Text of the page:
Conservatives have long argued against regulating fossil fuel production for the climate’s sake, claiming that doing so would interfere with the holy free market. A new study shows that’s a total fairy tale because the invisible hand isn’t responsible for dirty fuels’ market dominance—implicit government subsidies are. The findings show those subsidies total in the billions each year.

We often talk about the direct subsidies fossil fuel companies get from the government. Estimates range anywhere from $10 billion to $52 billion per year. But more insidious indirect subsidies also help keep fossil fuel companies in business, allowing companies to avoid paying the true price for their pollution and the other dangers they pose to society. 

“We’re in a state of the world now where we have we call, in economics, inefficient pricing because the price that we pay for fossil fuels does not reflect all those costs,” Matthew Kotchen, an economist at Yale University and author of the study, said.

The paper, published in the Proceedings of the National Academy of Sciences on Monday, examines the value of implicit government support for U.S. coal, natural gas, gasoline, and diesel companies. In particular, it looks at the detrimental impacts those firms are able to offload onto society, specifically climate damages and public health effects from pollution. For gas and diesel, Kotchen also looked into the costs of car accident fatalities, congestion-based travel delays, and road damage from the use of heavy-duty vehicles that run on diesel. These are all what economists call externalities not priced into the use of fossil fuels.

“When there’s an externality, you don’t have a free market,” Kotchen said. “People think it’s a free market because it’s just the way it is and there’s no regulation.”

To quantify the value of these implicit subsidies, Kotchen employed the same method the International Monetary Fund uses to estimate the “social cost” of producing each fuel—or the price society pays to deal with these externalized costs. He did this for every year between 2010 and 2018, finding the specific cost per gallon, ton, or barrel for each fuel. Kotchen then used U.S. federal data to see how much fuel U.S. companies produced from 2010 to 2018.

“Through a process of looking at companies’ supply chains, I was able to estimate how much of this benefit which is either per ton, per gallon, or barrel,” he said.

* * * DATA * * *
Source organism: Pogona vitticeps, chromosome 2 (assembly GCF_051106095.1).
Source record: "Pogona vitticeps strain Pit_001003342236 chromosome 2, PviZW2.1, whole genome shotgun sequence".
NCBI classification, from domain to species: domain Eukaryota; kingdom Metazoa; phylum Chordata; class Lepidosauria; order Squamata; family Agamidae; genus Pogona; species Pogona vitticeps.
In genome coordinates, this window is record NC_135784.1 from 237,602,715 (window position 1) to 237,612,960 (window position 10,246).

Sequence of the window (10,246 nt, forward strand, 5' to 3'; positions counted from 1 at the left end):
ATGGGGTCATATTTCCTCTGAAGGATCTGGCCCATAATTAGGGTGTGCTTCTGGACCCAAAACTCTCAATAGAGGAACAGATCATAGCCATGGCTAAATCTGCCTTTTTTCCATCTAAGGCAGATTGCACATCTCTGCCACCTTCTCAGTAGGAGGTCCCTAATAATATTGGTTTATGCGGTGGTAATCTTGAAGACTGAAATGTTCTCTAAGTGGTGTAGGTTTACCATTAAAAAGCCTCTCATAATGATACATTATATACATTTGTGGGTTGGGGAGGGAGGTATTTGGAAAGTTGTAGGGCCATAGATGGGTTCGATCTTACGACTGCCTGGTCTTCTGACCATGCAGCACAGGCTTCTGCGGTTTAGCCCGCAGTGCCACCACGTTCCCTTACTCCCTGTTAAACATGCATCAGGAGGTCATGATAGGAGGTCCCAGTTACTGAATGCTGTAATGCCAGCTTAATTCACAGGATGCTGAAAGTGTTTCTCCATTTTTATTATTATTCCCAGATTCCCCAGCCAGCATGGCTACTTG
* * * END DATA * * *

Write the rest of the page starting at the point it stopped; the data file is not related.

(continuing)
He found that for gas and diesel companies, the biggest externalized costs are congestion and wear and tear on roads. For natural gas, the biggest one is the damage it does to the climate. And for coal, the biggest externalized cost is the particulate matter and other toxic emissions coal plants spew out.

Between 2010 and 2018, the value of these benefits to all producers averaged $62 billion per year. But some companies were particularly big winners. Peabody Coal rakes in $1.5 billion in implicit subsidies each year. Arch Coal clears a little more than $1 billion. Meanwhile, Exxon and BP cash in more than $500 million annually in implicit subsidies.

The study suggests that fossil fuel companies would have a much harder time competing in the so-called free market if they didn’t receive this form of corporate welfare from the government. Coal companies would have a difficult time hacking it, and could find themselves unable to turn a profit if they were forced to pay the true costs of production. Heck, Peabody posted record losses last year (admittedly a bad year for all forms of fossil fuel energy given the pandemic) even with the implicit support of the government.

“The benefit exceeds net income for more than half of the coal companies over the most recent 2 year period, and in many cases by a wide margin,” the study says. “For natural gas and oil producers with the largest U.S. production, the benefit constitutes a median of 18% of net income from domestic operations.”

The study highlights how far fossil fuel companies would fall in the market if they faced stricter regulatory reform. Pricing carbon, making them pay for their pollution, enacting stronger air quality mandates that protect public health, or any other regulations to make companies pay the true cost of their products would have a major impact. The findings also show that in conversations about ending government support for these polluting industries, direct subsidies are just one piece of the puzzle.

“We should look at the subsidies that many of these companies are getting implicitly by society, not from direct financial transfers, but by the cost that we all incur,” said Kotchen. In short, “you should regulate that market to internalize the externality,” he said.

Doing so could upend the fossil fuel industry even further than the current upheaval. That could be beneficial for the health of society and the biosphere, but it also points to the need to support workers in the industry. Failing to protect them would create another economic nightmare in coal, oil, and gas country. But as the new study shows, doing nothing about the problem is just as dangerous.

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